Education Secretary Arne Duncan said Monday that his agency deserves a “low grade” for its efforts so far to overhaul regulations for teacher-preparation programs, saying that too many K-12 educators are not ready for the classroom.
“We have light years to go, we have so far to go,” Duncan said, speaking in Washington at the annual legislative conference of the Council of Chief State School Officers. We’ve changed the world in some pretty profound ways, but we have not changed the world in that way.”
Teacher-preparation programs are often criticized, including by educators themselves, for being mediocre and for focusing too heavily on the theory and history of education at the expense of equipping teachers with the hands-on skills they need to work with students.
The Obama administration would like to require states to rate teacher-preparation programs, including those at public and private universities and at alternative organizations such as Teach for America. Such ratings would for the first time consider how teachers in training perform after graduation, including how long they work in the classroom and how their students perform on standardized tests.
Duncan’s first effort to develop such a rating system collapsed in 2012. His agency is now trying again: Officials released draft regulations in November and plan to release final regulations in the fall.
More than a dozen education school deans, including at the University of Virginia and Johns Hopkins University, have formed an organization that supports the proposed regulations.
But many colleges and some education experts have bristled at the prospect of evaluating teacher-preparation programs according to the test scores of their graduates’ students. If medical schools were evaluated according to the patient mortality rates of their graduates, some have said, then there would be no incentive for medical students to go into fields where they would encounter the sickest people.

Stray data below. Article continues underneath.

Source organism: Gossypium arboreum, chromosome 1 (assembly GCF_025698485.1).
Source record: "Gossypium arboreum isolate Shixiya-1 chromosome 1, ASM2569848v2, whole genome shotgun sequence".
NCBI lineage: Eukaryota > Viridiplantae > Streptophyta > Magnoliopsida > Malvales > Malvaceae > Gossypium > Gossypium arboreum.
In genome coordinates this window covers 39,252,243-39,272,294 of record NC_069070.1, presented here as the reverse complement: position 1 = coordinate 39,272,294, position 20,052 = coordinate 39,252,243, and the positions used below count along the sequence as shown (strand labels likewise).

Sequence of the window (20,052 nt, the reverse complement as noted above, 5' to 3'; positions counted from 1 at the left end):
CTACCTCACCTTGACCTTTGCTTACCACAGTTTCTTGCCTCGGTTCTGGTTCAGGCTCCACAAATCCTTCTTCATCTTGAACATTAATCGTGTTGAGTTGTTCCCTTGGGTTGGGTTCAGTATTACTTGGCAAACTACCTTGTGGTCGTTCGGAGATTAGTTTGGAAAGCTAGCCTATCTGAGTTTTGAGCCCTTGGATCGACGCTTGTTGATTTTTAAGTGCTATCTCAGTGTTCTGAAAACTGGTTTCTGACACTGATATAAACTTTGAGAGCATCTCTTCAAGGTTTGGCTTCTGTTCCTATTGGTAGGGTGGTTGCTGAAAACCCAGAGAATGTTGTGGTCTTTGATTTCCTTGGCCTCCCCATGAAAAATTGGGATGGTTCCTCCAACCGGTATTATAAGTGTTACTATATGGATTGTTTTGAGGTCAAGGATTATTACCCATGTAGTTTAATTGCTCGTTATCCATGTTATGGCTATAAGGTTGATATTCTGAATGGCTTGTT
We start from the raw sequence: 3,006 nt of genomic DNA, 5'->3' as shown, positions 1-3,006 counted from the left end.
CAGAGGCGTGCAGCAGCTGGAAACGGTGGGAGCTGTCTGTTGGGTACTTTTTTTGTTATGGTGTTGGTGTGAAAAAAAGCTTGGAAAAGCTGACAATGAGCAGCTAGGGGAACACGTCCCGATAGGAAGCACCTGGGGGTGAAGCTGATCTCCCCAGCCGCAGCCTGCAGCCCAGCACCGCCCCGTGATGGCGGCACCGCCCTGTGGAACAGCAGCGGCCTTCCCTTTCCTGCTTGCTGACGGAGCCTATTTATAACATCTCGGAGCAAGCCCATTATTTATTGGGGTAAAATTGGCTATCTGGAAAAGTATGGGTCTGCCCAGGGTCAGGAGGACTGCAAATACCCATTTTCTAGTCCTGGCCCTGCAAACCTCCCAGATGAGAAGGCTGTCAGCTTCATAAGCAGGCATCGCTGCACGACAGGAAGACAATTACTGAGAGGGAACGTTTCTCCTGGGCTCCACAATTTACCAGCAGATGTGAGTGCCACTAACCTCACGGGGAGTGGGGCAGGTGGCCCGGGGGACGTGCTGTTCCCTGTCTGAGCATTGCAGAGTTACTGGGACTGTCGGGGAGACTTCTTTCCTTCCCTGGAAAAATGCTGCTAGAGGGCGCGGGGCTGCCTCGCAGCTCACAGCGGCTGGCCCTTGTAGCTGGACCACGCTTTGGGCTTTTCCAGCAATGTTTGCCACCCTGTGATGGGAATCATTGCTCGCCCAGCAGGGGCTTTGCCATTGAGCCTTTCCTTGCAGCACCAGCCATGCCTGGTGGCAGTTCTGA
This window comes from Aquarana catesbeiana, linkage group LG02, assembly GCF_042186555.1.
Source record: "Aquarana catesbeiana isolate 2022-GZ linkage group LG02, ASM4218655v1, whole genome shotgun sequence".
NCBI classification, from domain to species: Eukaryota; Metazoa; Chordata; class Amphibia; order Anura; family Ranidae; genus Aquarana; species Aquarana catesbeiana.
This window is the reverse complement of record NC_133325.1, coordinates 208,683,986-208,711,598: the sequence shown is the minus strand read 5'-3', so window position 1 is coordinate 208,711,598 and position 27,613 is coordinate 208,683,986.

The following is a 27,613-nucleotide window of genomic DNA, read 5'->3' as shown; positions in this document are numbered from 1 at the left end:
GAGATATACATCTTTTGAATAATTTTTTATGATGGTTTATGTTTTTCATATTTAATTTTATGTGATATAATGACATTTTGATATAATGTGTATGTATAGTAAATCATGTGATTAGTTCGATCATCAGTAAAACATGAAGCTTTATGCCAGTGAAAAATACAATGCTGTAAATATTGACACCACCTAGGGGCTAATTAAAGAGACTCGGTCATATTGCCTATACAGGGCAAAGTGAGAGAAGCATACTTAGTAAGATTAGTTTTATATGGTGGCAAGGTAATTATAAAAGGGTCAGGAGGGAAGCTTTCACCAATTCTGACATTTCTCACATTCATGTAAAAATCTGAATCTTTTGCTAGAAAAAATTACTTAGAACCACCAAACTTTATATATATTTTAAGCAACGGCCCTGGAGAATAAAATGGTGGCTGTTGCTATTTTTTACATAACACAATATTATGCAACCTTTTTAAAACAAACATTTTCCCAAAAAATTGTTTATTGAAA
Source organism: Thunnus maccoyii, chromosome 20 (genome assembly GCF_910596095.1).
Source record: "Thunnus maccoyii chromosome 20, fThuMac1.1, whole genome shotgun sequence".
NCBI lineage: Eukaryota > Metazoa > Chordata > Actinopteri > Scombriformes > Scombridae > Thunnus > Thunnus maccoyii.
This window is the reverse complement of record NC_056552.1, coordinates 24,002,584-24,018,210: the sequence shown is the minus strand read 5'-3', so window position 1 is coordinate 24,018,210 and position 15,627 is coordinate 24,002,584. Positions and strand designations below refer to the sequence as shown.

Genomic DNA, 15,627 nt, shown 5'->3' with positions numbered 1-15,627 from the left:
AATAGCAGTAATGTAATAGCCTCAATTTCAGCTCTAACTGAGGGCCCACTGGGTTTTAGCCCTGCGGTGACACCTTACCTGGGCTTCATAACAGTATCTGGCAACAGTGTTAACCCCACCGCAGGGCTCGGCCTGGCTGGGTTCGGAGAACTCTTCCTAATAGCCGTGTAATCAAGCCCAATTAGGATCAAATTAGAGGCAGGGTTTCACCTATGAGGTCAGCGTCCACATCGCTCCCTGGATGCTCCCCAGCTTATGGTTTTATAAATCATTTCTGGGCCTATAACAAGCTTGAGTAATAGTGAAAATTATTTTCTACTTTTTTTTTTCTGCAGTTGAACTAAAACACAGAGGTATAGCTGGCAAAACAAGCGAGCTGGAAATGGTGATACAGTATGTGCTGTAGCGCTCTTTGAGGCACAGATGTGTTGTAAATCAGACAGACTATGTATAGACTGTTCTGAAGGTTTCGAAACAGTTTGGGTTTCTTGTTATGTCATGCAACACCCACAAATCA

There is already little incentive for teachers to work in the most difficult schools, Duncan acknowledged Monday, saying that he is bothered by the fact that neither his agency nor state departments of education have figured out a way to get the best teachers into the most difficult schools.
Duncan said he had recently visited an American Indian reservation where the tribal school’s staff was half teachers from overseas and half Teach for America members. The school couldn’t persuade anyone else to work there.
“There is not a state that has taken this on in a real way,” Duncan said. “That’s got to become the capstone of a great career, to go work in the inner city or in a tribal school, and we haven’t had that mentality.”